The second most beautiful equation that a student comes across is Newton’s 2nd Law of Motion expressed generally in mathematical form as *F = d(mv)/dt*. This law, according to many physicists like Kirchhoff, occupies a central position in Newton’s laws of motion. The discovery of this Second Law of Motion, elegantly expressed in the above form, was the dramatic moment in the history of science. This equation is the prescription for formulating the dynamical equations of motion in inertial frames. The second law gives us a specific way of determining how the velocity changes under different influences called forces. An important thing to realize is that this equation or relationship involves not only changes in the magnitude of momentum or of the velocity but also in their direction. The motion of pendulums, oscillators with springs and weights in them etc. could all be analyzed completely after Newton’s law was enunciated. It beautifully explained the motion of planets which were a complete mystery before Newton. This equation has in it a beauty that it can be derived from Schrodinger’s equation, provided the quantities it relates are understood to be averages rather than precise values.

The third class of equations that have shaped the modern world is Maxwell’s set of four equations that unified electricity and magnetism. Maxwell through these equations is considered to have made one of the great unifications in physics. The beauty of Maxwells equations is paraphrased in these words of acclaimed Nobel Prize winning American theoretical physicist Richard Feynman:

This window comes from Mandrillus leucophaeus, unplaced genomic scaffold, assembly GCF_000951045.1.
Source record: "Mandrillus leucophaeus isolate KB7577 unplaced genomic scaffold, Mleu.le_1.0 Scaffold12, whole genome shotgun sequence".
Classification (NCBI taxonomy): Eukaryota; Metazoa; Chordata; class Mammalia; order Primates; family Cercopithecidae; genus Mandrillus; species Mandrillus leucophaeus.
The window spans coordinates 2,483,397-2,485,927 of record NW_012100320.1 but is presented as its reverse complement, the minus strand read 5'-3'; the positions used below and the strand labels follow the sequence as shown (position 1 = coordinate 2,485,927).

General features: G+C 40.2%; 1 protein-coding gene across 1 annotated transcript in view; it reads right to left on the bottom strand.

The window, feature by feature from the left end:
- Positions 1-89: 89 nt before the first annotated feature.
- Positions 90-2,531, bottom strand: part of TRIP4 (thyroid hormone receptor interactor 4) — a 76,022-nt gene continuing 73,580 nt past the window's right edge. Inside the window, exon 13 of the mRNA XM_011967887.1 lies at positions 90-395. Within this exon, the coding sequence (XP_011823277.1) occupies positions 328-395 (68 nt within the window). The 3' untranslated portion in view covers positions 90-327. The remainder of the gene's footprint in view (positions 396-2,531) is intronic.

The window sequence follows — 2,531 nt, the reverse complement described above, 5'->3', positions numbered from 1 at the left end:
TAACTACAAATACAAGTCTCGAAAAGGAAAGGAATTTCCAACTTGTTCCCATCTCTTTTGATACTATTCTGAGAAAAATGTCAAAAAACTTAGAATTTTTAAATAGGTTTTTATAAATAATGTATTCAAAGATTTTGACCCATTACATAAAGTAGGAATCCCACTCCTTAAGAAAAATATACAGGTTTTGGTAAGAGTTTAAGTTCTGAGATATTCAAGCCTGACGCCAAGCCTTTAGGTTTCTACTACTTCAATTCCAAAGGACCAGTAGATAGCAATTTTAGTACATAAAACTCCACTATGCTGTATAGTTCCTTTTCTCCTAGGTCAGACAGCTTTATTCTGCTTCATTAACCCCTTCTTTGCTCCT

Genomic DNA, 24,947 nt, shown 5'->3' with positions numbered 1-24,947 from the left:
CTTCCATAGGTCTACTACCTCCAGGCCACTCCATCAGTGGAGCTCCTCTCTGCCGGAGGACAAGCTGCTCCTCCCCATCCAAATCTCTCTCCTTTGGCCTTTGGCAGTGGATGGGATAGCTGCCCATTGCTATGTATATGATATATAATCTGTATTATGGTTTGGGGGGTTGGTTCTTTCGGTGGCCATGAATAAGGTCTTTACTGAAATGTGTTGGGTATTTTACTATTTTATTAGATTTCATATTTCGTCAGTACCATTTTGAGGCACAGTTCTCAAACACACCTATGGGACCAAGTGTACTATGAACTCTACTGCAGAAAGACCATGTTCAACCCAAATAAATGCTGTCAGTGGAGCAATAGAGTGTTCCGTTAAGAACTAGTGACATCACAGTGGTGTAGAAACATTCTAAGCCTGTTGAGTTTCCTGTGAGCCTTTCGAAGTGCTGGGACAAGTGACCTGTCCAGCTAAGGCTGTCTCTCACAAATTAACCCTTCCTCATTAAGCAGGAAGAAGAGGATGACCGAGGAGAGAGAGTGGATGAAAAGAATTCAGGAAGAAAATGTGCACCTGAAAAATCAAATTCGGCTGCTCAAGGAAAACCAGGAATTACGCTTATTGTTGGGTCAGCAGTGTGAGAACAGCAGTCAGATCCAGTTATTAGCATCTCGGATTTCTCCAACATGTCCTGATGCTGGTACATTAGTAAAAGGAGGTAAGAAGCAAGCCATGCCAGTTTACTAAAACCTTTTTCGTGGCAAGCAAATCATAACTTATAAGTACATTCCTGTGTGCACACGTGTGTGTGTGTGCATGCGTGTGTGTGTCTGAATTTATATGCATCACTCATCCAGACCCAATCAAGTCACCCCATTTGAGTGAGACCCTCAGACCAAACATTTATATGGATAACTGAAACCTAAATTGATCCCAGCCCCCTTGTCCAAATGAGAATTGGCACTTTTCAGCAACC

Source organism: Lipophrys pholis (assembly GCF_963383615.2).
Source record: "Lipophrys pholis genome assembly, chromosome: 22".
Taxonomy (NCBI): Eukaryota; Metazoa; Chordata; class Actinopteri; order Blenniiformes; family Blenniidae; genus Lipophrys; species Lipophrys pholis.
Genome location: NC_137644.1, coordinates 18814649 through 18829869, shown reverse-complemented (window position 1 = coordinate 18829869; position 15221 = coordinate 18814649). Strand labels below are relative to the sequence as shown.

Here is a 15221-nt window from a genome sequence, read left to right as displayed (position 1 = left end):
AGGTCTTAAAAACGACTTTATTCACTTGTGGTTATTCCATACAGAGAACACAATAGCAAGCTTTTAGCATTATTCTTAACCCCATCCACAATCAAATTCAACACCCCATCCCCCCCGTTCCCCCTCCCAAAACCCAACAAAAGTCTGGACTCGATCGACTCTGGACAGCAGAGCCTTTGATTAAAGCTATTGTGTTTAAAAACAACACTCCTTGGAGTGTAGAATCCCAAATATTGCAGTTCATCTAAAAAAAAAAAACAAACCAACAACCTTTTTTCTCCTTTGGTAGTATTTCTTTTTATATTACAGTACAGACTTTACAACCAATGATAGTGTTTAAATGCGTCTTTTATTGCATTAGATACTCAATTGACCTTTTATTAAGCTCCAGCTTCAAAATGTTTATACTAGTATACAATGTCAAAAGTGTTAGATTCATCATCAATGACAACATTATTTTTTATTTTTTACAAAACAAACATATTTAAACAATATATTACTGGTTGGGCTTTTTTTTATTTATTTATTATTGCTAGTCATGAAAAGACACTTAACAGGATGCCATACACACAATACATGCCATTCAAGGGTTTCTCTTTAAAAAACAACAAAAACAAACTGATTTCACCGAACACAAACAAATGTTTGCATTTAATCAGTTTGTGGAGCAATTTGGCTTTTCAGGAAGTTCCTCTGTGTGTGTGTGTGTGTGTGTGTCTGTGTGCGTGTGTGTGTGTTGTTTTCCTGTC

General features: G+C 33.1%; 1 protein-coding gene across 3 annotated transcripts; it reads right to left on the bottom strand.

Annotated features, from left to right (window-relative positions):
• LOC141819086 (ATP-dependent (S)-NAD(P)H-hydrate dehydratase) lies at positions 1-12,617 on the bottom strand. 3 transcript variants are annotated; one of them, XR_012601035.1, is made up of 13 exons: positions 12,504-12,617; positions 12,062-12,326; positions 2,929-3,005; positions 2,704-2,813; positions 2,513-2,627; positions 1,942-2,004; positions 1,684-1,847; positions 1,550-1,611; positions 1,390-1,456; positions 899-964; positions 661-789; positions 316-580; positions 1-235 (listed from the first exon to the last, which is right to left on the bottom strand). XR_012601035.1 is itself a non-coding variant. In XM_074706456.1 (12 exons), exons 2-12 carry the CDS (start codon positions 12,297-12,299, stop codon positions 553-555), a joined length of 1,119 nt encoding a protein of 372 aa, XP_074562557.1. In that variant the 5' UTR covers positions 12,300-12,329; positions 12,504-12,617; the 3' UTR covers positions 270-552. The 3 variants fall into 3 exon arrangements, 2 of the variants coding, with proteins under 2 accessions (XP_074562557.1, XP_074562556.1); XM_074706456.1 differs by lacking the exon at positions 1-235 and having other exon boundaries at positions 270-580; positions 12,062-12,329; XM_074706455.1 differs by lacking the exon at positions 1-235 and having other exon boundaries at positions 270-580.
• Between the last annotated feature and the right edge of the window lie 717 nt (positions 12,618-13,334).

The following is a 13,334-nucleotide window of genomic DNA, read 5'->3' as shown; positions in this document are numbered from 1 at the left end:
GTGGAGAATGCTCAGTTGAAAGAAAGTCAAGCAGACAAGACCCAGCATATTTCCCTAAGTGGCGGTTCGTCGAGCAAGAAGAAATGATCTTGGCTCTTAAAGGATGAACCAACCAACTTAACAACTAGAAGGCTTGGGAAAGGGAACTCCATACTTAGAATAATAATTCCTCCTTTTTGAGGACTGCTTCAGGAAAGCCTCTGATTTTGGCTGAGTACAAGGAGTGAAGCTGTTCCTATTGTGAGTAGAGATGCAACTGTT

*“God said let there be light and it was. Maxwell could say, Let there be electricity and magnetism, and there is light.”*

The applications of Maxwell’s equations are far too many to count. From MRI scanners in hospitals to the creation of computers, from generation of electricity to magnetic tapes; it has a sole role in all of them. One of the pioneering tasks that Maxwell’s equations did was the prediction that electromagnetic waves do exist, travelling at the speed of light. The light itself is such a wave which in turn motivated the invention of the radio, radar and wireless communication. It won’t be exaggerated to mention here that Maxwell’s equations did not change the world rather they opened a new world; the world we live in.

So equations do have a profound role in our lives. Coming up with new equations at earliest will not only lead to better understanding of the universe we live in or reveal the new secrets of nature but they can also improve our technology and can expose us to new horizons of life as well. Other equations will be taken in a separate write-up.

*The writer is pursuing his masters from Department of Physics at University of Kashmir and can be reached at nasirrather345@gmail.com.*

**Disclaimer: Views expressed are exclusively personal and do not necessarily reflect the position or editorial policy of Oracle Opinions.**